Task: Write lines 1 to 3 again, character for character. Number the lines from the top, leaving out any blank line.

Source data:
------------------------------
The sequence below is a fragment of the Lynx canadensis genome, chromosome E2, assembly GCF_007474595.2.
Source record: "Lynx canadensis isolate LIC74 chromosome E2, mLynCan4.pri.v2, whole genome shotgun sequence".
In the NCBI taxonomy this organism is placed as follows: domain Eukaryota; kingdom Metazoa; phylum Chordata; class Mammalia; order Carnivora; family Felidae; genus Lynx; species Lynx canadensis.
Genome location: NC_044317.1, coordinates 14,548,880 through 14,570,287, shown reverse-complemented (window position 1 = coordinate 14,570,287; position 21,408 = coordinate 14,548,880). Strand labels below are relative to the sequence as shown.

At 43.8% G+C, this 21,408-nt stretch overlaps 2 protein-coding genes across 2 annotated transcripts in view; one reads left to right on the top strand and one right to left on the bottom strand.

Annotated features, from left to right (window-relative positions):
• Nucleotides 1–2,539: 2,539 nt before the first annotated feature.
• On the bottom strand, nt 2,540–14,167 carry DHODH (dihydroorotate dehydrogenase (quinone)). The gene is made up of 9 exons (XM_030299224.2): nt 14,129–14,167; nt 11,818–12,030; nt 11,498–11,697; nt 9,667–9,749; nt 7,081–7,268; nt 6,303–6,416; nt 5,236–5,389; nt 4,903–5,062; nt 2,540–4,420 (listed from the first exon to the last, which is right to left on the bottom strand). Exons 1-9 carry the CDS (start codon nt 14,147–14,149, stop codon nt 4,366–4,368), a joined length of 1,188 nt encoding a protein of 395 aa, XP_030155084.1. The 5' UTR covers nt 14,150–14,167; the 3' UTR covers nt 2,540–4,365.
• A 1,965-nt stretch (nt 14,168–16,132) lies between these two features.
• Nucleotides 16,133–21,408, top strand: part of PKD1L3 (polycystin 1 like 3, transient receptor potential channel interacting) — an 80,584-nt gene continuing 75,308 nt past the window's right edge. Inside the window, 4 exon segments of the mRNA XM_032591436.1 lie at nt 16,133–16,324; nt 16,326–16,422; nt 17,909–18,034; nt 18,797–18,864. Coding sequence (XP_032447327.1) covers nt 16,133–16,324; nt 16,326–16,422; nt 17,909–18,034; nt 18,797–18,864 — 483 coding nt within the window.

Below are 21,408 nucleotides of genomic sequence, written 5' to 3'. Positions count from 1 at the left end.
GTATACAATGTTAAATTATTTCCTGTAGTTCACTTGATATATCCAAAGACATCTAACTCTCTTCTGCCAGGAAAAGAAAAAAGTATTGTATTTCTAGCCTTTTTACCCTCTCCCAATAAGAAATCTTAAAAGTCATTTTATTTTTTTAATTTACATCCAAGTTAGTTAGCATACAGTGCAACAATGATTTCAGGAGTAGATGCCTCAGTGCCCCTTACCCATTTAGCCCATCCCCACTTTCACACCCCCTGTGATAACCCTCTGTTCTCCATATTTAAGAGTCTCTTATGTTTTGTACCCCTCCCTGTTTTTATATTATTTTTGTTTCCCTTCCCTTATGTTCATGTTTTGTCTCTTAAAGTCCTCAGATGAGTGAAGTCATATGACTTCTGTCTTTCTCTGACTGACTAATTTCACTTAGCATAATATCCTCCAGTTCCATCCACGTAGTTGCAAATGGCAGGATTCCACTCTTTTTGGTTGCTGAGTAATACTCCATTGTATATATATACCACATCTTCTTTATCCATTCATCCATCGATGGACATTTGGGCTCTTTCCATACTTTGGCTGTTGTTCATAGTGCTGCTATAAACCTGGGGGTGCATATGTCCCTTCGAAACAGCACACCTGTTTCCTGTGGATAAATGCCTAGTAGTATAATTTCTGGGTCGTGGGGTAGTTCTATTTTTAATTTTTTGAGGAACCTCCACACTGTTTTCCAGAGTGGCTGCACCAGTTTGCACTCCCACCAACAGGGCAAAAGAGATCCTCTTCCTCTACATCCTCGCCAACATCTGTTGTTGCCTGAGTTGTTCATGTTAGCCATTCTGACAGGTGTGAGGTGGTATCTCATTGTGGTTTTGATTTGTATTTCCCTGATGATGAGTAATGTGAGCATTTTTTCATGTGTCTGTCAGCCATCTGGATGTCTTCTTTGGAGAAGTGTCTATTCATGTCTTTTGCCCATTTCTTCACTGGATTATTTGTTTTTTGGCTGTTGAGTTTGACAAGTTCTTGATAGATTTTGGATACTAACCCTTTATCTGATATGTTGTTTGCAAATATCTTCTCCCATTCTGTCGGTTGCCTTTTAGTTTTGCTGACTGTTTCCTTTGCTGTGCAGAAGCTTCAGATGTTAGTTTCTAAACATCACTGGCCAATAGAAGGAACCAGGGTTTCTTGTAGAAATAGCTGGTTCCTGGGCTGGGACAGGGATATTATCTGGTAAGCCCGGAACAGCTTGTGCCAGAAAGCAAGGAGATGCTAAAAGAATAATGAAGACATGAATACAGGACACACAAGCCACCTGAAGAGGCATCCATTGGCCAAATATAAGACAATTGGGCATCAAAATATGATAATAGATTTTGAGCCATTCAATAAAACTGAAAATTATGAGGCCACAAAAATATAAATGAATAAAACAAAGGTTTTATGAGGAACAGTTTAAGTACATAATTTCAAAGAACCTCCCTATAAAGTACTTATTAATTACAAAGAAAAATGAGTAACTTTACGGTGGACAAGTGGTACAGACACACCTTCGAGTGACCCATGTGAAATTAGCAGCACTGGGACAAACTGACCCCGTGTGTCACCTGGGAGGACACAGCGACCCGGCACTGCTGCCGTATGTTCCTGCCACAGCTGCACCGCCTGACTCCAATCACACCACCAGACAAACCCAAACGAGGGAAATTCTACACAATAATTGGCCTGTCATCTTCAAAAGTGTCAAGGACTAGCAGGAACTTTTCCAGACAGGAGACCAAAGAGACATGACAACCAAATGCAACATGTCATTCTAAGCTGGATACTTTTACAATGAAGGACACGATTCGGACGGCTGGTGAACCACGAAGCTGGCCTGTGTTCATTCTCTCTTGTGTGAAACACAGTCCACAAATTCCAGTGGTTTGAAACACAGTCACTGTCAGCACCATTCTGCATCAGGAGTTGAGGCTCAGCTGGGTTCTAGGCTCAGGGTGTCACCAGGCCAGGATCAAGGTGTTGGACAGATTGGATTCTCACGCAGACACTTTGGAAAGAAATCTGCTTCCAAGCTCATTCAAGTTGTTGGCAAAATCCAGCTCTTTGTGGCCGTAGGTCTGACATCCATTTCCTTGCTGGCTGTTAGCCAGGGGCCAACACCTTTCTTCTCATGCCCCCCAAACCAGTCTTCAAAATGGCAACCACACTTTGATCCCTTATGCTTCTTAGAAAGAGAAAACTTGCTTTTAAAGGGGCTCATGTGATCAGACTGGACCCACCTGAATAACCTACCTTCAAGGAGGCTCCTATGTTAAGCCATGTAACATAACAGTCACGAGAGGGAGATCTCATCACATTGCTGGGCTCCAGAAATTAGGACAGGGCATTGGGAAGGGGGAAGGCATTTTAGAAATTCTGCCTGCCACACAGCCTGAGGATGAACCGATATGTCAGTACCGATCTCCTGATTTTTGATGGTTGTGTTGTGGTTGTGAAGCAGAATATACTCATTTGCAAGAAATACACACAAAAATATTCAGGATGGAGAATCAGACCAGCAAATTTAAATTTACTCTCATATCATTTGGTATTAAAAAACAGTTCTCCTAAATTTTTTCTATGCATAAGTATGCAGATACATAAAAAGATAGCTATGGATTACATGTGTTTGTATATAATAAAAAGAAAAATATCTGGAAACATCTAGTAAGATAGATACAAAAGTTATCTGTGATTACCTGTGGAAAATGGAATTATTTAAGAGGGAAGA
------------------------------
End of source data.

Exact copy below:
The sequence below is a fragment of the Lynx canadensis genome, chromosome E2, assembly GCF_007474595.2.
Source record: "Lynx canadensis isolate LIC74 chromosome E2, mLynCan4.pri.v2, whole genome shotgun sequence".
In the NCBI taxonomy this organism is placed as follows: domain Eukaryota; kingdom Metazoa; phylum Chordata; class Mammalia; order Carnivora; family Felidae; genus Lynx; species Lynx canadensis.